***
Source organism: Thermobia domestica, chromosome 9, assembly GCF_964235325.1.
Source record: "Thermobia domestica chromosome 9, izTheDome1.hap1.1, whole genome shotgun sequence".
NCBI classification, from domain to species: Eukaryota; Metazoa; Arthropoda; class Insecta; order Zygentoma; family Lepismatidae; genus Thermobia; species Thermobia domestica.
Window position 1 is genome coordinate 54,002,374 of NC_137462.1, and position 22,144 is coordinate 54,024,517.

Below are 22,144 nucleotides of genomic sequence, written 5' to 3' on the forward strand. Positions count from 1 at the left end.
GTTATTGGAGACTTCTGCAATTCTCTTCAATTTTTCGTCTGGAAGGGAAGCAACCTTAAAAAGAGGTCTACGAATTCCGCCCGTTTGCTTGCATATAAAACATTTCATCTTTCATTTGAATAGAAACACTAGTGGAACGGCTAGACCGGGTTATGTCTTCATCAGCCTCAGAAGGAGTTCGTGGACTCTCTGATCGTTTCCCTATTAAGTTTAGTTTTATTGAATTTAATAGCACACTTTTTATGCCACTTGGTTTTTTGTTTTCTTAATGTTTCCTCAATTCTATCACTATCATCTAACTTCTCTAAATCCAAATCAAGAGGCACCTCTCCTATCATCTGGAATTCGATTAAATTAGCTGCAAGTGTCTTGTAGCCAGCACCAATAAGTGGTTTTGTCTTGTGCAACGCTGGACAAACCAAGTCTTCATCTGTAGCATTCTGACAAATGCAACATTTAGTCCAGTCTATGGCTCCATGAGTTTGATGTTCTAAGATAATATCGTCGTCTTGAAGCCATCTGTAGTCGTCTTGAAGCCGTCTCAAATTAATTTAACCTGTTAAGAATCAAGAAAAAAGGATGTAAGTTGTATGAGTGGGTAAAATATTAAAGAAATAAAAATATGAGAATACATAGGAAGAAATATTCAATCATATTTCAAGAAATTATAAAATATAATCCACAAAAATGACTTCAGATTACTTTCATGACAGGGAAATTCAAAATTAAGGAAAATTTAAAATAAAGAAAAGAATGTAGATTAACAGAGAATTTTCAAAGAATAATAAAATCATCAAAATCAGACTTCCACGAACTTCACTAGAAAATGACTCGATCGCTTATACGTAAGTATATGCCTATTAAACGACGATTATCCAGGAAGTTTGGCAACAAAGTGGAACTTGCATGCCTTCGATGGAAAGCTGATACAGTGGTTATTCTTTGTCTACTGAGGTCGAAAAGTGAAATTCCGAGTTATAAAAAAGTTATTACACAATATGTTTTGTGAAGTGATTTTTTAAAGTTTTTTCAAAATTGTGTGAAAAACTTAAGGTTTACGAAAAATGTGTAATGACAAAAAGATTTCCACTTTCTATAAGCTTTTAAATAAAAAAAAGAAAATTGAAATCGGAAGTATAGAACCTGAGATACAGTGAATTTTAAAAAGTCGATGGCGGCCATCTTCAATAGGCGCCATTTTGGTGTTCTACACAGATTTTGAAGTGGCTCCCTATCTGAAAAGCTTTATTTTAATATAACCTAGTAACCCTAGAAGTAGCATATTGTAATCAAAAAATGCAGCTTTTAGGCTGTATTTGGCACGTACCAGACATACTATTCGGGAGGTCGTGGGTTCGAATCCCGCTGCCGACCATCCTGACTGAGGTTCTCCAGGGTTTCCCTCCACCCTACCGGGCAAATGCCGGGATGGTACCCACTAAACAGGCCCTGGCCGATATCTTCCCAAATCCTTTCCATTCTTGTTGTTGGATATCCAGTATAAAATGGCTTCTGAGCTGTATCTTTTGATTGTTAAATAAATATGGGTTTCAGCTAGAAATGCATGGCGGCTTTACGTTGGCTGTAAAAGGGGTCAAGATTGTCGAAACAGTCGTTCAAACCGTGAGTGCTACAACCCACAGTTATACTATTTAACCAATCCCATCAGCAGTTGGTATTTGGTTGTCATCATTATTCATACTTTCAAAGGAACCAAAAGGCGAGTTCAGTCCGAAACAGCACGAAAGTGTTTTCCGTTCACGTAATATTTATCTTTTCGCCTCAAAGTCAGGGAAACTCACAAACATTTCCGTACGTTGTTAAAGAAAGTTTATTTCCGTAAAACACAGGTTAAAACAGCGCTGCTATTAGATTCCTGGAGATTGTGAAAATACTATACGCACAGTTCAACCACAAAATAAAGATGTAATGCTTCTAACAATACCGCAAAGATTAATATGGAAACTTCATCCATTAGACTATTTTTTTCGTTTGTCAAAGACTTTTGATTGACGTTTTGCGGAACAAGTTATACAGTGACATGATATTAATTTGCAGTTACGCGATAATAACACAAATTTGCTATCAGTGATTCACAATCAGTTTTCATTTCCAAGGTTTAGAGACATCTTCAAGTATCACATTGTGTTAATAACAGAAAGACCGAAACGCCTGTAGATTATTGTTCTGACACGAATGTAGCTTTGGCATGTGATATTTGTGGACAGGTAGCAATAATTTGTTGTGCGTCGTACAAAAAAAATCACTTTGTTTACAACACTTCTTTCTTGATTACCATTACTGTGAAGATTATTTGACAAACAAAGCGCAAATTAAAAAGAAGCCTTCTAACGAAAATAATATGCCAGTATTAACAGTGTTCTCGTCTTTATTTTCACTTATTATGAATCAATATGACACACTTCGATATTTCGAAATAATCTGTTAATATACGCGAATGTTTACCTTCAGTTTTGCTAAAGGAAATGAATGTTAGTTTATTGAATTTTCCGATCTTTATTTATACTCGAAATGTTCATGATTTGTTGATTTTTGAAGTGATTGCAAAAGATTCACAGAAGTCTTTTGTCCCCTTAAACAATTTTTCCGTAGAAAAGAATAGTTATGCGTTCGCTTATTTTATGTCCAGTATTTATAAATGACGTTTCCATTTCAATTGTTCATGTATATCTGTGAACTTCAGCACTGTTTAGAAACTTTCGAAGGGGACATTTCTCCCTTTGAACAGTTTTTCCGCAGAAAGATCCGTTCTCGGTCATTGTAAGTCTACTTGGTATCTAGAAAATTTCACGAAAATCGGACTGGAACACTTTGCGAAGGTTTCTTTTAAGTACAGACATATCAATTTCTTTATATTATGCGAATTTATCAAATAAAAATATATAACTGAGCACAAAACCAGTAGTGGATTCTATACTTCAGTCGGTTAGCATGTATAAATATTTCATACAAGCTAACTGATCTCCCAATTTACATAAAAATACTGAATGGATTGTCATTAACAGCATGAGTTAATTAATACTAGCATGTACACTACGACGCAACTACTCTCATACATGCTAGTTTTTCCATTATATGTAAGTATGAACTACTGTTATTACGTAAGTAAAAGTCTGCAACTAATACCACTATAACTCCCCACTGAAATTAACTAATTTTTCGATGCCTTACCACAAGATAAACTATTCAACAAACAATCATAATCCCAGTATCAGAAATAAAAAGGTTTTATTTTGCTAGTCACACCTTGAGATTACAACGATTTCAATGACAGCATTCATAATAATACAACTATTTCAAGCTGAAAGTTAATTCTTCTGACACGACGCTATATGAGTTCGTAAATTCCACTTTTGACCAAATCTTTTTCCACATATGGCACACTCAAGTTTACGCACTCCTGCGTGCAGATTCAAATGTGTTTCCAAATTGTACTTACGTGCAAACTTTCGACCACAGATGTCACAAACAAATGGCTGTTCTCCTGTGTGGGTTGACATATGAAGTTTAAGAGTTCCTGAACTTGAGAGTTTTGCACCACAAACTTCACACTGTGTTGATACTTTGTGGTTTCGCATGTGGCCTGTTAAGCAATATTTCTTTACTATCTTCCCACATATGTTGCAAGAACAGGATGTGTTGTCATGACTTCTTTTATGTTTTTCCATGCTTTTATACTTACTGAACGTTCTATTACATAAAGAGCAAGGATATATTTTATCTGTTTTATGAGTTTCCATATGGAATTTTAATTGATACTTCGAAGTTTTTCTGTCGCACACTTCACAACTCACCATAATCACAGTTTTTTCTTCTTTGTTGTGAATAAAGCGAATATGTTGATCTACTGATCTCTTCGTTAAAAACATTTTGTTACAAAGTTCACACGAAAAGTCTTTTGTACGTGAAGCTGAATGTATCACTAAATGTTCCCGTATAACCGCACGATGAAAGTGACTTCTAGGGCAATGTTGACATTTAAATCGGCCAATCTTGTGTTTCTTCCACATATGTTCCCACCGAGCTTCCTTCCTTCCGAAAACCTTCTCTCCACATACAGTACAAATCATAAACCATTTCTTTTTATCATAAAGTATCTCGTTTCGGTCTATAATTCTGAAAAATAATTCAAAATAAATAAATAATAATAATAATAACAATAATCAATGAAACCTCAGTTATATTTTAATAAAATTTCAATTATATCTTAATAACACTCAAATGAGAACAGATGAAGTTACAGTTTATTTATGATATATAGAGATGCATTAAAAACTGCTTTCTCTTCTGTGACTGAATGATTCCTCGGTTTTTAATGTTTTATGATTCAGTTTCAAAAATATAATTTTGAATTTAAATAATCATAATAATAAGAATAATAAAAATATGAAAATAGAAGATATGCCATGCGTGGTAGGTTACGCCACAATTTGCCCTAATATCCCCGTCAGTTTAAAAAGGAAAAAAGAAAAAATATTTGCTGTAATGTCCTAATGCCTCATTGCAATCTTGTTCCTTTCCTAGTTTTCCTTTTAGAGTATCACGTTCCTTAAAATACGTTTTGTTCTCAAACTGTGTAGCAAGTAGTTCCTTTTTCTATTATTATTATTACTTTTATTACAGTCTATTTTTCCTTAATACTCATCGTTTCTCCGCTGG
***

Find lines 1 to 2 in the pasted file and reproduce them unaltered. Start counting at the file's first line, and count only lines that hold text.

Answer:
Source organism: Thermobia domestica, chromosome 9, assembly GCF_964235325.1.
Source record: "Thermobia domestica chromosome 9, izTheDome1.hap1.1, whole genome shotgun sequence".